Crime and Justice

Supreme Court: Covid-19 trial delay not reason to free man jailed for two years

Vermont Supreme Court
The Vermont Supreme Court hears arguments in a 2019 case. Photo by Paul Heintz, used with permission.

All criminal trials in Vermont have been canceled for the past few months because of the Covid-19 pandemic, and none are expected until at least next year. However, that alone is not a reason to release a Windsor County man who has spent more than two years in jail awaiting trial on sex charges, the Vermont Supreme Court has ruled.

Lawrence Labrecque, 41, has been held without bail on charges of sexual assault on a minor since he was arraigned in Windsor County criminal court on July 23, 2018.

The case has been stuck in the court system ever since, with several delays caused by, among other things, a change in lawyers. Finally, the case was set for trial in April. But that was put off when the Supreme Court declared a judicial emergency in late March because of the coronavirus, and it hasn’t been reset.

That emergency order cited the risk that Covid-19 could spread if jury pools and panels gathered in courtrooms. It’s not clear when jury trials in criminal cases will be allowed to resume.

A three-member panel of the Vermont Supreme Court issued a ruling Friday, denying Labreque to be freed until trial.

Labreque, through his attorney, contended that being jailed without bail until an uncertain trial date is “punitive incarceration” that violates his rights to due process. 

The delay in Labreque’s trial, the ruling said, “is not the result of malfeasance or neglect. Rather, it is a function of the government’s efforts to respond to a novel health crisis by establishing procedures which would serve to mitigate the resulting health risk to those who must gather in close physical proximity in order to conduct such a trial — including defendant himself.”

Windsor County State’s Attorney Ward Goodenough, whose office is prosecuting the case, said Friday he was not surprised by the ruling.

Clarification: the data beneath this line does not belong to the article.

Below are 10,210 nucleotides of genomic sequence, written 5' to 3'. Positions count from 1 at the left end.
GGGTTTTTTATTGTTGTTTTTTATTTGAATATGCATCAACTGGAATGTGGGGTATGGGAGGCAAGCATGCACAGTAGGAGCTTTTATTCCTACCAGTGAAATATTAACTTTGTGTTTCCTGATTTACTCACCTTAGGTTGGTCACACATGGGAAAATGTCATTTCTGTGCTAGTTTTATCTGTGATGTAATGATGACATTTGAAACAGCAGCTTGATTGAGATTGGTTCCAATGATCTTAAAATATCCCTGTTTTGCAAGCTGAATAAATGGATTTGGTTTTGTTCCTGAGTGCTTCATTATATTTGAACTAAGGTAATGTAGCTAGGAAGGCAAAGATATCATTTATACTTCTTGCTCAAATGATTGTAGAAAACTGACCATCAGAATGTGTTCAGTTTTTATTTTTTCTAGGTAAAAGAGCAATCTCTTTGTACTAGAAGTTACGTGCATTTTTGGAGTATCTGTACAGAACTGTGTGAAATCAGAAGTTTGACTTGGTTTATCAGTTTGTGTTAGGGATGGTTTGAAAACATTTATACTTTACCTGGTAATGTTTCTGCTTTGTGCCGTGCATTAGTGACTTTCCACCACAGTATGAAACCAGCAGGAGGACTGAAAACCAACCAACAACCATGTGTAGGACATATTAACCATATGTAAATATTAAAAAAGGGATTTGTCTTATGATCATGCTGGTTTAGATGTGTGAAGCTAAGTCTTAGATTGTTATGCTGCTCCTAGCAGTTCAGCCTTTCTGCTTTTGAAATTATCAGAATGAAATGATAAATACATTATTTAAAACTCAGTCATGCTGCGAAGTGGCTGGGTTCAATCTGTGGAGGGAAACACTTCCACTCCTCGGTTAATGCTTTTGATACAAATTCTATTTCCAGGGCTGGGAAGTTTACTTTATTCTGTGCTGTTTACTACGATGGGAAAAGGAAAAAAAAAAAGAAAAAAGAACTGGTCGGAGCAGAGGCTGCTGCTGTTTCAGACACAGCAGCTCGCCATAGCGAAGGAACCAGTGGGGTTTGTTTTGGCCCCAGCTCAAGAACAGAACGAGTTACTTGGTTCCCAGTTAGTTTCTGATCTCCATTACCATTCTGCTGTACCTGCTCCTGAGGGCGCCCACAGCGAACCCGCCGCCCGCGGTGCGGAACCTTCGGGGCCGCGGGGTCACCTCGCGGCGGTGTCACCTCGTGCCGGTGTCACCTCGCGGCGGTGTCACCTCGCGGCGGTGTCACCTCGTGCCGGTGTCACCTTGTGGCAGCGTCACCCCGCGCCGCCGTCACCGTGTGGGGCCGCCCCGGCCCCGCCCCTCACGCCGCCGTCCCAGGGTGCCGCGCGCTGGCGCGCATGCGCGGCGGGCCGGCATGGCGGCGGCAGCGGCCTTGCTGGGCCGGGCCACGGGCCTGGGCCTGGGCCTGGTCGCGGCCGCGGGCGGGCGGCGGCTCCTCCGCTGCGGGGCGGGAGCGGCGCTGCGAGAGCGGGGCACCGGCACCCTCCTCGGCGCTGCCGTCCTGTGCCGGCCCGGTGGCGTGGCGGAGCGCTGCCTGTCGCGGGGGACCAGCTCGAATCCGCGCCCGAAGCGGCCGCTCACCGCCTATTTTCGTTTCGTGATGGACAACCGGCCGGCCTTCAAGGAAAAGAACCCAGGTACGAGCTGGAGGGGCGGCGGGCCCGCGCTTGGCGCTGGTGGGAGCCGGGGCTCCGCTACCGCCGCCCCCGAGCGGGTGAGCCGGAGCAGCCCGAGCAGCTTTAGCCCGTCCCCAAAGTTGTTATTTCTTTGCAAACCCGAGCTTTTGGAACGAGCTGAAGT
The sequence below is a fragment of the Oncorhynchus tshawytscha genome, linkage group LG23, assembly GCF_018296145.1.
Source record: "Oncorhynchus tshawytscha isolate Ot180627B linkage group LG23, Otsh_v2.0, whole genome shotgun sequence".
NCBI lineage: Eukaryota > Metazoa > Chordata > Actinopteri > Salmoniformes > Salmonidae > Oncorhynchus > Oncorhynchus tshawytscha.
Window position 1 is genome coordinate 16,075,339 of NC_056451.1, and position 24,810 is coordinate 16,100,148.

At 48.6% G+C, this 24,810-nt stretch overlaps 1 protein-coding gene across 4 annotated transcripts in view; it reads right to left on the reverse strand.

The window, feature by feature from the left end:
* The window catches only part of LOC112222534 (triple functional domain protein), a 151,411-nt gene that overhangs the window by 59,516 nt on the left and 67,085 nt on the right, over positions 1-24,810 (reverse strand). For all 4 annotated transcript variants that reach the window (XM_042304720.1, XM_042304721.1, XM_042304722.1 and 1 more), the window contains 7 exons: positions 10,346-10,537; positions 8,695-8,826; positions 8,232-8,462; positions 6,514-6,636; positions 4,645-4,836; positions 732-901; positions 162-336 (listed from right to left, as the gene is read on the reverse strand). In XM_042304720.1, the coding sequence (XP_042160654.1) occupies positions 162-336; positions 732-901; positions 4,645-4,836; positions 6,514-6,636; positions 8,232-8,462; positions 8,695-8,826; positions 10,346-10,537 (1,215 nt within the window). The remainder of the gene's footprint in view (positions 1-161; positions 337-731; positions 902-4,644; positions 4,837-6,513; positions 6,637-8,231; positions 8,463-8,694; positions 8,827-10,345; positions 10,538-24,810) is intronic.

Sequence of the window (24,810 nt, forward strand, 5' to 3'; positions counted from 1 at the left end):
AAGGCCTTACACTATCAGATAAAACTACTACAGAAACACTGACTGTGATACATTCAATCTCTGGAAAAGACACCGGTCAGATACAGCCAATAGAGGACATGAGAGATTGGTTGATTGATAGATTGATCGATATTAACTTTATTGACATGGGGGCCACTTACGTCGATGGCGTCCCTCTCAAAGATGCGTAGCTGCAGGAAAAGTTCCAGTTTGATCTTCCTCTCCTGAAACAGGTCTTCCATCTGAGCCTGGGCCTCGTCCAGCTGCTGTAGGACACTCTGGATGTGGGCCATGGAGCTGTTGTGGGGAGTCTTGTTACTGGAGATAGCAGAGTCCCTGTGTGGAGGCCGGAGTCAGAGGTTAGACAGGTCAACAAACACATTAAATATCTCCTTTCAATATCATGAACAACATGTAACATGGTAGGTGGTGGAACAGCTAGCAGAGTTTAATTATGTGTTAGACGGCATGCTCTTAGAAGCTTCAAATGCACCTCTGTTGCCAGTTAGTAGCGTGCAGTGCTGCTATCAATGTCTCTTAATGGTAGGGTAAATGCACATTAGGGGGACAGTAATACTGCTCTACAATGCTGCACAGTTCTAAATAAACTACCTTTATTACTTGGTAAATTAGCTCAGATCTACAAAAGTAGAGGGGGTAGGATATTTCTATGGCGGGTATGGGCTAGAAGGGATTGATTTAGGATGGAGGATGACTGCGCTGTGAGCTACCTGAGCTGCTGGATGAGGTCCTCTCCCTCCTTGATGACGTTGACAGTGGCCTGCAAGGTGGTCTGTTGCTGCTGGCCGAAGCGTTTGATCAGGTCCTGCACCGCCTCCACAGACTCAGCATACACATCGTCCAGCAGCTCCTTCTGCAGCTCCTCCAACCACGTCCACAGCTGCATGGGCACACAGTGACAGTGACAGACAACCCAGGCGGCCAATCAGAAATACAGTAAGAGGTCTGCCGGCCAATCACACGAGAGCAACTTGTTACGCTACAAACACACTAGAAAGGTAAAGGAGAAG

The case has been delayed by other factors, in addition to the virus, he said, and as for the delay because of the virus, the justices “don’t believe there is a due process violation as a result.”   

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The next step, he added, is to get a trial scheduled.

“The case is in the trial queue for our county and certainly one of the ones closest to the top of list for trials when court gives us the green light to do trials again,” he said. 

Sean Milligan, an attorney for LaBrecque, could not be reached Friday for comment.

Vermont Defender General Matthew Valerio said that, while his office did not handle the case, he doesn’t believe the ruling will set broad precedent. Instead, he said, the decision is specific to the facts in this particular case.  

“I think there are other cases that are out there that may warrant a different result,” he said. 

Valerio said he expects additional legal challenges to result from the judicial emergency declaration in the state court system. “I don’t think even a public emergency suspends your civil liberties and rights under the Constitution,” he added.

He also said that, because of the challenges and logistics of holding jury trials during the pandemic, they could be delayed until a Covid-19 vaccine became available.

LaBrecque is being held at the Springfield prison.

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Alan J. Keays

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